12:40 P.M.: Dr. Mini acknowledges the importance of the topic. Dr. Aradhana mentions that the paper is well researched.

12:42 P.M.: Next presentation is made by Ms. Neha Bothra who is dealing with Bio-Medical Waste Management in the hospitals of Bhilwara. She mentions the Bhilwara model of dealing with COVID-19 and the management of bio-medical waste. She lists out the responses to the questionnaire which she had prepared for her paper. She suggests that more personnel should be recruited in hospitals and there should be a Quality Assurance Team for the regulation of the quality of the bio-wastes.

12:55 P.M.: Dr. Mini compliments the empirical research done by the presenter. Dr. Aradhana asks whether the presenter had attempted to make a comparative study between the Bhilwara model and other states. The presenter answers in negation.

12:58 P.M.: The moderators thank the court officers, acknowledge each other, congratulate the participants. The paper presentation session for Theme III ends for the first day.



Session Hall 4 {Presentations for Theme IV: Contemporary Legal Predicaments and Developments}

11 A.M.: The paper presentations for Theme IV begin. The moderators of the session are Dr. Sangeetha Sriraam and Dr. Achyutananda Mishra. 

11.06 A.M.: Dr. Sangeetha Sriraam welcomes the participants and sheds some light on the theme for the current session. She highlights the importance of legal change and its implications in the present world. 

11:13 A.M.: Instructions are being given to the participants. The scoring criteria have been made clear to the participants.

11:16 A.M.: The first presentation for the day has begun. The presenter, Ms. Vishwa Mukhtyar a 4th Year BBA LLB Student, starts her presentation on her paper titled “Regulation of the Gig Economy in the realm of The Code on Social Security 2020”. She explains what a gig-economy is and categorizes the gig-worker, in light of the social security code 2020, and discusses the Uber Case that took place in the United Kingdom. The presenter simultaneously highlights the respective Tests and Issues related to the Gig Economy and the Gig Worker. Also discusses the Indian Legislations in regard to the same. More cases in relation to the topic are being discussed, and the presenter simultaneously highlights the respective Tests and Issues related to the Gig Economy and the Gig Worker.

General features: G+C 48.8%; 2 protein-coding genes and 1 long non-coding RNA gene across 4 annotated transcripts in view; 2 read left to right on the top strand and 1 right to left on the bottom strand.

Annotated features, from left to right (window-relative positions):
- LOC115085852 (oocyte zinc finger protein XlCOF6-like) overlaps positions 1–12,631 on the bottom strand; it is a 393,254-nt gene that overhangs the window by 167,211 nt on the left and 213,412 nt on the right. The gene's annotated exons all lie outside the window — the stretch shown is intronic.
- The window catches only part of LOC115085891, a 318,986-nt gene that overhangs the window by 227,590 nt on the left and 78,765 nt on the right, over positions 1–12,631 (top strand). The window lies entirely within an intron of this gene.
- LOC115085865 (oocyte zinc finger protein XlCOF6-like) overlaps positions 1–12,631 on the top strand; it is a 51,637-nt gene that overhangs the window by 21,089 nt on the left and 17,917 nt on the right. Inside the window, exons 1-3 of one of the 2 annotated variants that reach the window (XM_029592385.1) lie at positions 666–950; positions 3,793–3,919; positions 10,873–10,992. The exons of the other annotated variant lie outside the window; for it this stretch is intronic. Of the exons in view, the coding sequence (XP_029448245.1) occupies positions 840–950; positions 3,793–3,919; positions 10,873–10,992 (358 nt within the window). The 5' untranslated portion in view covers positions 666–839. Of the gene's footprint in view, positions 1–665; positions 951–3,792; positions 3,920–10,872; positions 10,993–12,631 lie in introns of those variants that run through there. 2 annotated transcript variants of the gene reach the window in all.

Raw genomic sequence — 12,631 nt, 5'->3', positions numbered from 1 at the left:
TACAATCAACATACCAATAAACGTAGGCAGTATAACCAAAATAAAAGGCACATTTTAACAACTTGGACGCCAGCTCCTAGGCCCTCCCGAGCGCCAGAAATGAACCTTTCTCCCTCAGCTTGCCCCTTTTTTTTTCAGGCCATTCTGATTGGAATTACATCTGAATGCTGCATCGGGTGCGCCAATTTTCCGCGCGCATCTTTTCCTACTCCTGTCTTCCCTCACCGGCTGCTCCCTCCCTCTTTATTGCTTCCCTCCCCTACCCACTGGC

11:37 A.M.: The question and answer session is done.

11.41 A.M.: The second presenter, Ms. Ruchi Chaudhary, has been called to present on the topic “COVID-19, Leases, and Rent: The Legal Viability of Frustration by Force Majeure”. She aims to discuss how force majeure does not have any applicability in a rent/lease deed. She discusses section 108 in the Transfer of Property Act and gives some information about the case of Raja Dhruv Dev Chand v. Raja Harmohinder Singh and other landmark cases with regard to the same.

12:05 P.M.: The question and answer session starts. Dr. Sangeetha shines some light on the presenter’s topic. She states that doctrines such as the doctrine of frustration, estoppel, force majeure, etc., do not have a lot of relevance in this case, where a country such as India has been hit by such a destructive pandemic. 

12:10 P.M.: Ms. Sanjana Sahay, a law student from Bennett University starts a presentation on “Fake News, Media, and Law”. She explains what is fake news and how it is a threat to our democracy. She analyzes the various legal statutes, legislations, and statutory bodies that help regulate fake media. 

12:20 P.M.: Dr. Sangeetha tells the presenter that the topic entered into was very diverse and hence it cannot be explained in detail within one single paper. The other moderator asks the presenter for other solutions that can help address the situation. The presenter answers that making the Fake News Prohibition Bill into an Act could be a permanent solution.

12:25 P.M.: Ms. Sujatha V. Durgekar and Dr. N. Dasharath, began their paper presentation on the topic “Exploitation of Labour During COVID Through Ordinance Route by Enhancing Working Hours”. Ms. Sujatha discusses the ordinance making power which falls under Article 213 of the Constitution. She also explains the amendment and states that it brings in various changes such as allowing women to work in the night from 7 pm to 6 am which was not permitted earlier. She goes on to talk about the various labor law ordinances in 2020 during the pandemic.